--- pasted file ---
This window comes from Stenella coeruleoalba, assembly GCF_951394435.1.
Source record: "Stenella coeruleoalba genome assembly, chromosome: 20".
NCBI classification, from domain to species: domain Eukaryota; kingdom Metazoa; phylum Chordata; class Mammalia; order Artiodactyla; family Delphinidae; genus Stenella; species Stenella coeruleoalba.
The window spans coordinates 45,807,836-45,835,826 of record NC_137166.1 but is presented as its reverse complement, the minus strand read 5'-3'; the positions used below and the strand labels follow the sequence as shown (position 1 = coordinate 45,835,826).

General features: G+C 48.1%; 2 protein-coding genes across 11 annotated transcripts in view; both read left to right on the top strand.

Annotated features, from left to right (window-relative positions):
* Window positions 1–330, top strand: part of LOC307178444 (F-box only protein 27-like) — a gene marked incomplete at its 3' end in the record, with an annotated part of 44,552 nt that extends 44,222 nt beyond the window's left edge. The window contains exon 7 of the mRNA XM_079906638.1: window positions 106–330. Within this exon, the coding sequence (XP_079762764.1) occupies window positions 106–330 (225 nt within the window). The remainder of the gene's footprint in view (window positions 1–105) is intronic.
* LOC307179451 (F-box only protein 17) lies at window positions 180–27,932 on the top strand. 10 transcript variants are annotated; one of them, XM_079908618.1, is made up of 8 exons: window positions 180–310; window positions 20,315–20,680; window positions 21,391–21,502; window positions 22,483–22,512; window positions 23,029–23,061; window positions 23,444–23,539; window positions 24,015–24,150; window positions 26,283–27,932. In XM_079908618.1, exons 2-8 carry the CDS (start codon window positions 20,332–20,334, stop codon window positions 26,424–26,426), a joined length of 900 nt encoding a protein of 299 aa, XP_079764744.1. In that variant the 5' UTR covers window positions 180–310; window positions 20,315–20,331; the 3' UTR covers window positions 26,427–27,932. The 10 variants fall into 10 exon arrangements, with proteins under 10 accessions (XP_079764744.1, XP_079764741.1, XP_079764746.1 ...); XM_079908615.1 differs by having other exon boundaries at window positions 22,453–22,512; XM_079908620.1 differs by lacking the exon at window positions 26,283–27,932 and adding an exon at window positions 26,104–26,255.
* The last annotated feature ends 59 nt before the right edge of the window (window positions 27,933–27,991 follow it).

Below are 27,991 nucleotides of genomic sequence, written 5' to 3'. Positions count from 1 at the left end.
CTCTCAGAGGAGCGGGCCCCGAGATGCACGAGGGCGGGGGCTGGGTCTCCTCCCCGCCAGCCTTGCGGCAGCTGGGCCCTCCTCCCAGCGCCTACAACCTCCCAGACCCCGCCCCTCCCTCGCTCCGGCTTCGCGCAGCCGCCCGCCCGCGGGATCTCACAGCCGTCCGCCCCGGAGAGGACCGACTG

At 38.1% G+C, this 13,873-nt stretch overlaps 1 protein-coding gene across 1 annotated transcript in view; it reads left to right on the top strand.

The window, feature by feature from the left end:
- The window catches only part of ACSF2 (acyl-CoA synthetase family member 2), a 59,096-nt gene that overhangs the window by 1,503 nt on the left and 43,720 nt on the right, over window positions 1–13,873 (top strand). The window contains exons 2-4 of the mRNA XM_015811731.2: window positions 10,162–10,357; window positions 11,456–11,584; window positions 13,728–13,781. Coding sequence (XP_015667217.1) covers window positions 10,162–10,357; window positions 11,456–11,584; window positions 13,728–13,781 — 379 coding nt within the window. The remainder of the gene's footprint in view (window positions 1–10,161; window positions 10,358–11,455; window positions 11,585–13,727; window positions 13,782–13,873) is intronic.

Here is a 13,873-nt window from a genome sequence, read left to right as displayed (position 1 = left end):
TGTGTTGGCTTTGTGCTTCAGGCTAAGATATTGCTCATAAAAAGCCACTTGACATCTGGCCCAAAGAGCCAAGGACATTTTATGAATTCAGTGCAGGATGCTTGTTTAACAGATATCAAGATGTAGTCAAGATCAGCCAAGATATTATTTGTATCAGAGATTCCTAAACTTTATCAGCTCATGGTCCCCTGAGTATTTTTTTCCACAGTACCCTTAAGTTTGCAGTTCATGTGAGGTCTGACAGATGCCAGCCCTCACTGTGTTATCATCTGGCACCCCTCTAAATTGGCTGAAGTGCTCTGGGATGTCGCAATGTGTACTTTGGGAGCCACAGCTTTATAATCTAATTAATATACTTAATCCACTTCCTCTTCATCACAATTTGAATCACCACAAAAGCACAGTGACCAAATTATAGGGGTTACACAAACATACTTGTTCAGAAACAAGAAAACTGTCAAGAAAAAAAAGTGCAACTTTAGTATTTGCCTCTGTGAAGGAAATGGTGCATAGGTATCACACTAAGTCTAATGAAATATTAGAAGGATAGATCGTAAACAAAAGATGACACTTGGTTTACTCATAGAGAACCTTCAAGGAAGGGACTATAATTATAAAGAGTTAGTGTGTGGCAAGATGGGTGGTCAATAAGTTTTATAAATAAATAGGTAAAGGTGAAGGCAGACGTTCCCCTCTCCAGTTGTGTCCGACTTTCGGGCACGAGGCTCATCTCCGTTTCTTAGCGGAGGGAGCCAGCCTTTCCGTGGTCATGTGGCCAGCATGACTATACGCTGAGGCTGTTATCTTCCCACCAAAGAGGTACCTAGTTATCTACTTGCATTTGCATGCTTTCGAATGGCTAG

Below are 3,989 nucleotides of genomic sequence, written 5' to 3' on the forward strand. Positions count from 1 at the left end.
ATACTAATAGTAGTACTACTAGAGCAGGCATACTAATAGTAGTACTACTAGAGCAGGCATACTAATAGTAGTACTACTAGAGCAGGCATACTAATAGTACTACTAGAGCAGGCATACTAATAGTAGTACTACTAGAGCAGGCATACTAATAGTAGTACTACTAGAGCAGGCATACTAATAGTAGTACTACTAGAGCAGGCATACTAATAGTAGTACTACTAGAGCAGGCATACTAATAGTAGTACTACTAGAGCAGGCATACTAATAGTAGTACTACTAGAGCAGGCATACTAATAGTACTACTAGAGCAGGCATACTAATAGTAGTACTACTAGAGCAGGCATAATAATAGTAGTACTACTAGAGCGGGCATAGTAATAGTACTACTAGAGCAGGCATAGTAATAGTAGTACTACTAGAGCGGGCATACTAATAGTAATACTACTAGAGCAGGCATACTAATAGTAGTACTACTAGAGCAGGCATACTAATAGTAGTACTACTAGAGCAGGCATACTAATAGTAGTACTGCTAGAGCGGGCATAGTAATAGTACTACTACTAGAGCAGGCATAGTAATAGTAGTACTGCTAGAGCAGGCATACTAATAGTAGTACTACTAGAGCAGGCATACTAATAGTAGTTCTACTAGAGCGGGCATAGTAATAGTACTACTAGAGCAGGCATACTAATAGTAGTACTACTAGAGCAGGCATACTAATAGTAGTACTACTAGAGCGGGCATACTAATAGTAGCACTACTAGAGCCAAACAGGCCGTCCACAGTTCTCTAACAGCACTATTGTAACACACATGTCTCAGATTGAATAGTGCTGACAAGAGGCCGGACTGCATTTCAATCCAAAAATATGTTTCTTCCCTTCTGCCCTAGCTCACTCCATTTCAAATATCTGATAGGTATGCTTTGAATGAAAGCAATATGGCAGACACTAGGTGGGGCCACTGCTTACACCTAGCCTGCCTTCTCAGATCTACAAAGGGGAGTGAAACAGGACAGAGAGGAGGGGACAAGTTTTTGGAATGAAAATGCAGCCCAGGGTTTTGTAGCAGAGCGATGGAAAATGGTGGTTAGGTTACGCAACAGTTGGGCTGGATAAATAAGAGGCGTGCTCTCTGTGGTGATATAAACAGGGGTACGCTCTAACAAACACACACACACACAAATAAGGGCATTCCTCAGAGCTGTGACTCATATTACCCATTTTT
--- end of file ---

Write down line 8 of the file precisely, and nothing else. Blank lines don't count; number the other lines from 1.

* LOC307179451 (F-box only protein 17) lies at window positions 180–27,932 on the top strand. 10 transcript variants are annotated; one of them, XM_079908618.1, is made up of 8 exons: window positions 180–310; window positions 20,315–20,680; window positions 21,391–21,502; window positions 22,483–22,512; window positions 23,029–23,061; window positions 23,444–23,539; window positions 24,015–24,150; window positions 26,283–27,932. In XM_079908618.1, exons 2-8 carry the CDS (start codon window positions 20,332–20,334, stop codon window positions 26,424–26,426), a joined length of 900 nt encoding a protein of 299 aa, XP_079764744.1. In that variant the 5' UTR covers window positions 180–310; window positions 20,315–20,331; the 3' UTR covers window positions 26,427–27,932. The 10 variants fall into 10 exon arrangements, with proteins under 10 accessions (XP_079764744.1, XP_079764741.1, XP_079764746.1 ...); XM_079908615.1 differs by having other exon boundaries at window positions 22,453–22,512; XM_079908620.1 differs by lacking the exon at window positions 26,283–27,932 and adding an exon at window positions 26,104–26,255.